Breast Cancer: Part 2
The following factors are linked to a decreased risk of breast cancer:
Selective Estrogen Receptor Modulators (SERMs)
SERMs are drugs that act like estrogen on some tissues in the body such as bones, but block the effect of estrogen on other tissues. Tamoxifen is a SERM that blocks the effect of estrogen on breast cancer cells. A large study has shown that tamoxifen lowers the risk of getting breast cancer in women who have an increased risk of getting breast cancer. However, tamoxifen may also increase the risk of endometrial cancer, stroke, and blood clots in veins and in the lungs. Anyone concerned that they may be at an increased risk of developing breast cancer should talk with their doctor about whether to take tamoxifen to prevent breast cancer. It is important to consider both the benefits and risks of taking tamoxifen.
Raloxifene is another SERM that is being studied for the prevention of breast cancer. A study of postmenopausal women with osteoporosis has shown that raloxifene lowered the risk of breast cancer for women at both high risk and low risk of developing the disease. It is not known if women who do not have osteoporosis would benefit in the same way. Like tamoxifen, raloxifene may increase the risk of blood clots in veins and in the lungs, but does not appear to increase the risk of endometrial cancer.
In some who is postmenopausal, aromatase inhibitors decrease the body’s estrogen and lower the risk of breast cancer. After menopause, most of a woman’s estrogen is made outside the ovaries from androgen, another hormone. Aromatase inhibitors stop an enzyme called aromatase from turning androgen into estrogen. Possible harms from taking aromatase inhibitors include decreased bone density and effects on brain function (such as talking, learning, and memory).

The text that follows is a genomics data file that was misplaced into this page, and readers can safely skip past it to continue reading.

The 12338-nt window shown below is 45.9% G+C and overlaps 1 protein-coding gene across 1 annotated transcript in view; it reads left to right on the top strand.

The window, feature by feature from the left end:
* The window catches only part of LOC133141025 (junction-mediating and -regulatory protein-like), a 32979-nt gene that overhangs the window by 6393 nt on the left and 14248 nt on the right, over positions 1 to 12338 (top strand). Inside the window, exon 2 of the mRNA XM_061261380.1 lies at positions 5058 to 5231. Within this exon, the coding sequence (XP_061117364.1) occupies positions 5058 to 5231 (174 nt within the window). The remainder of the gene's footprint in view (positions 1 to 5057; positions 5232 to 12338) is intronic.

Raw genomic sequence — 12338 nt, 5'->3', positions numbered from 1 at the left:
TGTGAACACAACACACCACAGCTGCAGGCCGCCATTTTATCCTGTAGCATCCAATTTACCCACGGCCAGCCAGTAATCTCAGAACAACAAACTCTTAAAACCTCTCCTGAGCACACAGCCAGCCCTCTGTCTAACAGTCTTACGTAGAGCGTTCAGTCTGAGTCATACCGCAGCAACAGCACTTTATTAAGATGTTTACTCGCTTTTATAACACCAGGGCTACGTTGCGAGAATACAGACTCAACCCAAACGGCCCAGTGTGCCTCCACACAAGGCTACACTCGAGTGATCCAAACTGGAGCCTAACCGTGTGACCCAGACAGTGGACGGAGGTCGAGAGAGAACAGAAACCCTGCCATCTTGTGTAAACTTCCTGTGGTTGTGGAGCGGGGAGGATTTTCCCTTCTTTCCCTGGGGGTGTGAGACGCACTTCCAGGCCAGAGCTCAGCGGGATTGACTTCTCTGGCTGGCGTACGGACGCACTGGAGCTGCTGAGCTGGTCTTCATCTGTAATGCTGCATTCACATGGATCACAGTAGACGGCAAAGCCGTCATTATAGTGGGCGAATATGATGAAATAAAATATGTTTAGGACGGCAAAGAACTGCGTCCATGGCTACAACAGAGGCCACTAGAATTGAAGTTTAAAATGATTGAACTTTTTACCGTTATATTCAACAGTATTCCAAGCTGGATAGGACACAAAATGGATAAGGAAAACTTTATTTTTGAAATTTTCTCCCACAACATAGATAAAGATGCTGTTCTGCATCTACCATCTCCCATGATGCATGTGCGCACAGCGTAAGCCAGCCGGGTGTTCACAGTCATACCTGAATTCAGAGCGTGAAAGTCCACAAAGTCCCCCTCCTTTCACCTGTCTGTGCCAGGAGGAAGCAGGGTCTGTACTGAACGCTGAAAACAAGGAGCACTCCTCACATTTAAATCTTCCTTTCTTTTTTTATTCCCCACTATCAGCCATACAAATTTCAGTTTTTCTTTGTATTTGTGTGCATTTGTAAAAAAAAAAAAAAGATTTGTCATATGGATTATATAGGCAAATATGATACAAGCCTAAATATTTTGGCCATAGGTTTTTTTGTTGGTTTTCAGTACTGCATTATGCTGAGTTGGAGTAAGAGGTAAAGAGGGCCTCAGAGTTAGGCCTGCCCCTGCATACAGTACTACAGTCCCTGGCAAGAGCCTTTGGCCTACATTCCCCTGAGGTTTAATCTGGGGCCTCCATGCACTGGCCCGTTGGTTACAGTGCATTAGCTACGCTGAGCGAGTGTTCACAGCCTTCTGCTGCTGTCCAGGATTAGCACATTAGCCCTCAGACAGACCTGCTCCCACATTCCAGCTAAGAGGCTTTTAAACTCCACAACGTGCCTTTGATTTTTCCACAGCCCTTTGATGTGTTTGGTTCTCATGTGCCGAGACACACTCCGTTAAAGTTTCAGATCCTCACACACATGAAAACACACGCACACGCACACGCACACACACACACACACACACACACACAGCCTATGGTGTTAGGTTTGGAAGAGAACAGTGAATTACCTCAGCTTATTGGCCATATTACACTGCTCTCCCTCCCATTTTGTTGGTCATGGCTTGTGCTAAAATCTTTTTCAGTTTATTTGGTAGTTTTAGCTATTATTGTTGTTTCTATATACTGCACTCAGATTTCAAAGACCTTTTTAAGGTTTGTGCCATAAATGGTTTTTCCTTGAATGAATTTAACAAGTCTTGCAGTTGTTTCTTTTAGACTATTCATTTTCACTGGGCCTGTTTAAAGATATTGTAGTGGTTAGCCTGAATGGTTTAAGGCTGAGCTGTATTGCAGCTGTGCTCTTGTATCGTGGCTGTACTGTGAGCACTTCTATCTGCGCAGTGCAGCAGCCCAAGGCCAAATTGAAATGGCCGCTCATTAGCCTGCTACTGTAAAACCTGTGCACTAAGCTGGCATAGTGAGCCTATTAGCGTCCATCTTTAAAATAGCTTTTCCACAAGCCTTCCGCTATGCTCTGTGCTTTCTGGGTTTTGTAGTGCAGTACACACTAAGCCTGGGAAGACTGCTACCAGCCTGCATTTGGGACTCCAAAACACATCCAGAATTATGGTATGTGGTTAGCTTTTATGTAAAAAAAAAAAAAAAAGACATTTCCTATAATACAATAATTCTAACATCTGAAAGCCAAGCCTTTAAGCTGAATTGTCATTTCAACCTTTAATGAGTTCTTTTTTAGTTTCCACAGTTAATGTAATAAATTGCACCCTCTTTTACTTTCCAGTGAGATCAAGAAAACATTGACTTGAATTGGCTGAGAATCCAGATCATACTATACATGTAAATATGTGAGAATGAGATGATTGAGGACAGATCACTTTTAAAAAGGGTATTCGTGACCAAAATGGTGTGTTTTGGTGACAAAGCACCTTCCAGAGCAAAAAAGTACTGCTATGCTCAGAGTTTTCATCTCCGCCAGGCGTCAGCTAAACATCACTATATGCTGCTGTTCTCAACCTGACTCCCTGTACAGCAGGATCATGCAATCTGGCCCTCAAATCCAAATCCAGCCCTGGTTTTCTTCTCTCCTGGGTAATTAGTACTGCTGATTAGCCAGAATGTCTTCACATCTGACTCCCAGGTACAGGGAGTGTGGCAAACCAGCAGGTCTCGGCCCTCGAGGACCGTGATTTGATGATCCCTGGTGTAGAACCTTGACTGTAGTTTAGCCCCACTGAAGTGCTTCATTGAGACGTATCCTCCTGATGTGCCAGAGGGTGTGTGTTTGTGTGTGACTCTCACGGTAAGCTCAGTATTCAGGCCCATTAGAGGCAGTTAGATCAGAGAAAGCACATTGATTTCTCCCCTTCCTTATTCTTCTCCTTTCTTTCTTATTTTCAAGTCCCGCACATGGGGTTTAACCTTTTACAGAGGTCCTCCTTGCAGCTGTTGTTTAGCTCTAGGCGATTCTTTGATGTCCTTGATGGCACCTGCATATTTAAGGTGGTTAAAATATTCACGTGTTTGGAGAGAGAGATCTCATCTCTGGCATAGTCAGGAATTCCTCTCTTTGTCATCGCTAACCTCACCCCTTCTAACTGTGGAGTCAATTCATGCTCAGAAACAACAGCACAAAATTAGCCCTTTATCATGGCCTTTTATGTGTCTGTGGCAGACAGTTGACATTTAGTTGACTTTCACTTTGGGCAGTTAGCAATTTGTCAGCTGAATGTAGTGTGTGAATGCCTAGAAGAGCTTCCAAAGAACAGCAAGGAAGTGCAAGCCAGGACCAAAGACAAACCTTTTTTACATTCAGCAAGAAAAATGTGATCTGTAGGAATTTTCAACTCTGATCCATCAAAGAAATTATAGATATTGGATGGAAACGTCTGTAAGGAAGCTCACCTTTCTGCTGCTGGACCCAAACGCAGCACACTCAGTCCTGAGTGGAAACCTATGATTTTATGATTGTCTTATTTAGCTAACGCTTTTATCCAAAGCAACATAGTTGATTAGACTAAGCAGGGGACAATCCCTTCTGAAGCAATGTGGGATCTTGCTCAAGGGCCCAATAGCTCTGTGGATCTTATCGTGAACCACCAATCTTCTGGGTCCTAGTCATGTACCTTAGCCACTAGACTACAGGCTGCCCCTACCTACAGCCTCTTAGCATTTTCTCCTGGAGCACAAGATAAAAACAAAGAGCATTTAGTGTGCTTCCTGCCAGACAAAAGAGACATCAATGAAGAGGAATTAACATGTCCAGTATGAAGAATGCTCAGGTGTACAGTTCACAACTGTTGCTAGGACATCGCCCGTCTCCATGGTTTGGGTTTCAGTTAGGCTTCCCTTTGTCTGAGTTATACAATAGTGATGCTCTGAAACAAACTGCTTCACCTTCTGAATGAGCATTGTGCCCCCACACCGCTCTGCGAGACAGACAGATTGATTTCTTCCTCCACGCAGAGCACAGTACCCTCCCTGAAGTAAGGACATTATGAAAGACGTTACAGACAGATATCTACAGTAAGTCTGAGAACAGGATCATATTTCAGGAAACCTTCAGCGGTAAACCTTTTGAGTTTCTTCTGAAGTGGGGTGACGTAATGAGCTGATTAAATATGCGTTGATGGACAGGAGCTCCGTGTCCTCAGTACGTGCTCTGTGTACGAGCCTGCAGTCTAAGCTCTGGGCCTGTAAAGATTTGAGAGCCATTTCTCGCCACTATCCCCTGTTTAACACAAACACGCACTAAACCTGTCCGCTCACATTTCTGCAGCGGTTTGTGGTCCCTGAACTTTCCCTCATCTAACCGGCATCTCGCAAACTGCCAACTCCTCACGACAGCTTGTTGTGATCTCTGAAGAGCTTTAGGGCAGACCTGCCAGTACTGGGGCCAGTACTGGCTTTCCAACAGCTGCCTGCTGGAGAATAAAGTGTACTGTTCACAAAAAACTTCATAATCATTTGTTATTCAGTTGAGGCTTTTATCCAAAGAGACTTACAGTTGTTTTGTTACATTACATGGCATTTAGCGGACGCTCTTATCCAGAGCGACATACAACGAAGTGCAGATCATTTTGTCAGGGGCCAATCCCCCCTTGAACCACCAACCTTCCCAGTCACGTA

The removal of both breasts may reduce the risk of breast cancer in women with a family history of breast cancer. Before making the decision to have prophylactic mastectomy, it is important to undergo cancer risk assessment and counseling, and to carefully consider all the treatment options. In some women, prophylactic mastectomy may cause anxiety, depression, and concerns about body image.
The removal of ovaries (one or both), decreases the amount of estrogen made by the body and decreases the woman’s breast cancer risk. Also, drugs may be taken to decrease the amount of estrogen made by the ovaries. The sudden drop in estrogen may cause the following symptoms of menopause to occur:
- Hot flashes.
- Trouble sleeping.
- Lack of interest in sex.
- Vaginal dryness.
- Loss of bone density.
Exercising 4 or more hours a week may decrease hormone levels and help lower breast cancer risk. The effect of exercise on breast cancer risk is stronger in younger women of normal or low weight. Care should be taken to exercise safely, as physical activity carries the risk of injury to bones and muscles.
The effect of the following factors on the risk of breast cancer is not known:
Studies have not proven a link between abortion and breast cancer.
Studies have not proven that certain environmental exposures (such as chemicals, metals, dust, and pollution) increase the risk of breast cancer.
Diet is being studied as a risk factor for breast cancer. It is not proven that a diet low in fat or high in fruits and vegetables will prevent breast cancer. Studies have shown, however, that eating a diet rich in beta-carotene may decrease the risk of breast cancer. A diet rich in beta-carotene, folate, and vitamins A and C may reverse the higher risk of breast cancer linked to alcohol use.
Studies have not found that taking statins (cholesterol-lowering drugs) affects the risk of breast cancer.
To find out more visit the National Cancer Institute.
Source: National Cancer Institute